FCC Judging Workshop

Judging/Personal Critiquing for Better Images  by Steve Z.

Our first workshop may seem premature in that we will be asking as many members as possible to judge and score a series of photographs constrained to the guidelines that determine our scoring for our internal competition and any competition that we may have in CACCA (Chicago Area Camera club Association). Experience for this exercise is absolutely NOT necessary. It is designed to direct new photographers to various established guidelines that will help them become better photographers. The experienced will be able to better analyze and critique their own images to better hone their skill sets and improve on their images.

The workshop in two weeks will involve setting up approximately ten unmarked images lying face down on a series of tables. Scoresheets will also be facedown and available to the left of the image. When the exercise begins each member will pick up a score sheet and turn the image over. The scoresheet will have three components.

  1. Composition
  2. Technical Merit
  3. Artistic Impression (visual and aesthetic criteria)

Unlike CACCA each category will be scored between 6 and 9 in ½ point increments, (6, 6 ½ ,7, 7½, 8, 8 ½, and 9), rather than the 5-9 scoring. This is to simplify the exercise. The half point increments, although not in our competition, will allow for a little more flexibility and perhaps more accuracy.

All these scores will be added together, then divided by three. This number will be the average of the three component scores and the single score for one of a typical three judge panel. The number will be circled at the top of the page and placed face down to the right of the image. Each image will be scored in approximately 30 seconds, a little more than a typical competition. The time frame is to enable the judge to assess quickly what his impression is, in a real time frame.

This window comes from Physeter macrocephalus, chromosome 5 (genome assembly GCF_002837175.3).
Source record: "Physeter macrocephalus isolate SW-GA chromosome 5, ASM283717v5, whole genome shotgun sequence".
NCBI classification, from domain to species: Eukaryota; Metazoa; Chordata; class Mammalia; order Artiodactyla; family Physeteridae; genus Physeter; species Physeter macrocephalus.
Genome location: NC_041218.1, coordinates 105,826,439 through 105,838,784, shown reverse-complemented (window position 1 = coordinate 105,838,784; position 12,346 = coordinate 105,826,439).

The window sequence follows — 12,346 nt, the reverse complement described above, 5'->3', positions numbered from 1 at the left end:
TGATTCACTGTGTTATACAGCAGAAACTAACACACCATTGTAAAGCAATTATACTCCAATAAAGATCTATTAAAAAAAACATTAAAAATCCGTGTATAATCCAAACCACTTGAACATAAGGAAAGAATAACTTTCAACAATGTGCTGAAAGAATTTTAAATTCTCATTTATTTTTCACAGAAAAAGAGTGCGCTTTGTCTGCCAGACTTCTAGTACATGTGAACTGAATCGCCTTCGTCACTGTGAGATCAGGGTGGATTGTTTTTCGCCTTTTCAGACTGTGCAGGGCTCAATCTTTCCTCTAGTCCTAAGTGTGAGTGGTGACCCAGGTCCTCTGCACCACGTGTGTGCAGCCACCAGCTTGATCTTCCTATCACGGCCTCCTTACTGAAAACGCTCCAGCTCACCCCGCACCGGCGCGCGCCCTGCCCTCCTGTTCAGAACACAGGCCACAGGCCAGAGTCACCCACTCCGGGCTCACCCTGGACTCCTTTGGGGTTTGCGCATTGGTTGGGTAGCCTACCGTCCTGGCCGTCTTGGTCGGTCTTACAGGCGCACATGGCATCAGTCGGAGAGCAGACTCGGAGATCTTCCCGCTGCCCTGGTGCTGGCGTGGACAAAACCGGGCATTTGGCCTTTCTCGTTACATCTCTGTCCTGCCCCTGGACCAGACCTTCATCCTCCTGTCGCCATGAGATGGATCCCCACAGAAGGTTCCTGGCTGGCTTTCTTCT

After all scoring is completed, each image will be available for a quick group critique in our normal view box. If fifteen participate, for example, there will be five groups of three score sheets. Each group of three will represent a typical three judge panel. It will be interesting to see the consistency or disparity of the final scores. All of us will have our own biases that are often hard to remove when we view and offer judgement of images. This is no different than the judges that we have judge at our monthly competitions. The difficulty in assessing in a short time frame and the disparity, that I believe will be evident, will also engender compassion for the judges that we would all like to execute after our competition!

Judging photography/art is subjective. Many times there can be no rules. There also can be no right or no wrong. For the purposes of this exercise, we will be holding ourselves to the competition standards that are used for our monthly competitions.

The categories we will be using are:

COMPOSITION : is the arrangement of elements to present a message.

Framing and choice of viewpoint

Foreground, mid-ground and background considerations. Does it create a flow or depth of field.

Does the photographer make use of leading lines to draw attention to the subject of the image.

Does the photographer make use of repetition or patterns.

Does the photographer make good use of the Rule of Thirds

Does the image have a subject or center of interest. Is it placed in the middle of the image ie Bullseye, although sometimes this may be necessary, or is it placed in a contributory fashion

Is the image cluttered or confused

Is the image cropped to reflect or draw to the subject

Has the image been simplified to remove distractions from the content or message.

Is there a message or concept evident in the composition.